The last two paragraphs of the relevant section in the Guide are powerfully written. They challenge both the Scout and his leader to think about their motivations behind counting one activity for two requirements.
The Scout is challenged to consider whether to “undertake a second effort and make a greater difference in the lives of even more people.” The Scouter is asked whether he or she wants to “produce Scouts who check a task off a list or Scouts who will become the leaders in our communities.”
188.8.131.52 Fulfilling More Than One Requirement With a Single Activity
From time to time it may be appropriate for a Scout to apply what was done to meet one requirement toward the completion of another. In deciding whether to allow this, unit leaders or merit badge counselors should consider the following.
When, for all practical purposes, two requirements match up exactly and have the same basic intent—for example, camping nights for Second Class and First Class ranks and for the Camping merit badge—it is appropriate and permissible, unless it is stated otherwise in the requirements, to use those matching activities for both the ranks and the merit badge.
Where matching requirements are oriented toward safety, such as those related to first aid or CPR, the person signing off the requirements should be satisfied the Scout remembers what he learned from the previous experience. Some requirements may have the appearance of aligning, but upon further examination actually differ. These seemingly similar requirements usually have nuances intended to create quite different experiences.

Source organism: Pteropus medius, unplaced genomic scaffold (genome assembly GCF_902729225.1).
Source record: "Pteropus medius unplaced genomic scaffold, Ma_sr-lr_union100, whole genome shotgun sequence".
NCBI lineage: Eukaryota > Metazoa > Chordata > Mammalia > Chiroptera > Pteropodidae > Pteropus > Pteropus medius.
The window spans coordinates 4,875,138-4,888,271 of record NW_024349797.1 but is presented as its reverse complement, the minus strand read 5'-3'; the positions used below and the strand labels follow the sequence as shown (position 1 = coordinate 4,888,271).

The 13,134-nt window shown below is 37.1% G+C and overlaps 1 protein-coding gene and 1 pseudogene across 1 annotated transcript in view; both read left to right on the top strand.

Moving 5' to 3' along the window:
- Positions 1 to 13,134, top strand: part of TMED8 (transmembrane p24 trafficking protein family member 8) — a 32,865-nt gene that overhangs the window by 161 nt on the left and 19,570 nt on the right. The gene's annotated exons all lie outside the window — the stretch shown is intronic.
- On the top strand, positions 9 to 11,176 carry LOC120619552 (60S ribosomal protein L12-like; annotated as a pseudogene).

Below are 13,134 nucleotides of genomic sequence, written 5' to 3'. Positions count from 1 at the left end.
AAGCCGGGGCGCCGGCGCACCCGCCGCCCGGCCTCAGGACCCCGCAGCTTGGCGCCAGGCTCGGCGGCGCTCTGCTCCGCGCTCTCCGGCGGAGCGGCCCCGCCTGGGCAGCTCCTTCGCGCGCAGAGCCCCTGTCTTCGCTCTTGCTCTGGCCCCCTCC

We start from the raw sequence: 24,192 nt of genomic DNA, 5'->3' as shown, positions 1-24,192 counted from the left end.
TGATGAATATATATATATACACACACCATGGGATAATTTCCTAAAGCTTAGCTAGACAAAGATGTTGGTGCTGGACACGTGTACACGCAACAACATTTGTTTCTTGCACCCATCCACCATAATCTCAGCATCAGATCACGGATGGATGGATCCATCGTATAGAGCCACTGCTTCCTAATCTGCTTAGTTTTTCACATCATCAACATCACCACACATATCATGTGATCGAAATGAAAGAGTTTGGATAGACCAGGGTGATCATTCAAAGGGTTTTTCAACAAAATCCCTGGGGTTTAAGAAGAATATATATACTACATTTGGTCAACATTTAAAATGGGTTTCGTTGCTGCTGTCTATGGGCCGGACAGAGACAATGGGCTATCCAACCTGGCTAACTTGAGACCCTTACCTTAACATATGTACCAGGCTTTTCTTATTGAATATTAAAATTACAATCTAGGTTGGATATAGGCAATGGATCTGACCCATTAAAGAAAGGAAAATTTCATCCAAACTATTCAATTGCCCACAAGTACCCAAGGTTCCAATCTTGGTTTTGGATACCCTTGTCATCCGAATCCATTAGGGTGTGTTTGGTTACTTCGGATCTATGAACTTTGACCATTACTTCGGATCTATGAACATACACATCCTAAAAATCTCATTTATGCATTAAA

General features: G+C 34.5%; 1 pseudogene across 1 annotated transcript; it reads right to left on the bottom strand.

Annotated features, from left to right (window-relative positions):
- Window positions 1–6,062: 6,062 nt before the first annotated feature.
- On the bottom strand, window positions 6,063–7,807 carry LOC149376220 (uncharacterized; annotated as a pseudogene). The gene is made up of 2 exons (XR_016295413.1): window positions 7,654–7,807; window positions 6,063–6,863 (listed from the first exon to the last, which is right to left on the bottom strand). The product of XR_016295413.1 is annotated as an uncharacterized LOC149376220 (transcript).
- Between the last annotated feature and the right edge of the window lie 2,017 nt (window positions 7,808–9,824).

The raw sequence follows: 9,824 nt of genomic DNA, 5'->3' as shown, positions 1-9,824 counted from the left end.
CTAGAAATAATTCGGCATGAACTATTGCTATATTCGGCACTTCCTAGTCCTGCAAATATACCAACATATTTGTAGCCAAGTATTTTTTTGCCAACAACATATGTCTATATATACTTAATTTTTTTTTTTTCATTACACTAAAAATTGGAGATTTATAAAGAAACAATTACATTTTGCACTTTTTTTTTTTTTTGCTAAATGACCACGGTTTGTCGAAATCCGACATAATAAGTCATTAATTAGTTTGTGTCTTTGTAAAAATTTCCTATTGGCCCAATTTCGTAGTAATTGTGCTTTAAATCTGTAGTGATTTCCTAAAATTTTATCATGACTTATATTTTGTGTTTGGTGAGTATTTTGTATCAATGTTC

The Communication and Citizenship in the Community merit badges are a good example. Each requires the Scout to attend a public meeting, but that is where the similarity ends. For Communication, the Scout is asked to practice active listening skills during the meeting and present an objective report that includes all points of view. For Citizenship, he is asked to examine differences in opinions and then to defend one side. The Scout may attend the same public meeting, but to pass the requirements for both merit badges he must actively listen and prepare a report, and also examine differences in opinion and defend one side.
When contemplating whether to double-count service hours or a service project, and apply the same work to pass a second advancement requirement, each Scout should ask himself: “Do I want to get double credit for helping others this one time, or do I want to undertake a second effort and make a greater difference in the lives of even more people?” To reach his decision, each Scout should follow familiar guideposts found in some of those words and phrases we live by, such as “helpful,” “kind,” “Do a Good Turn Daily,” and “help other people at all times.”
As Scout leaders and advancement administrators, we must ask ourselves an even more pointed question: “Is it my goal to produce Scouts who check a task off a list or Scouts who will become the leaders in our communities?” To answer our own question, we should consult the same criteria that guide Scouts.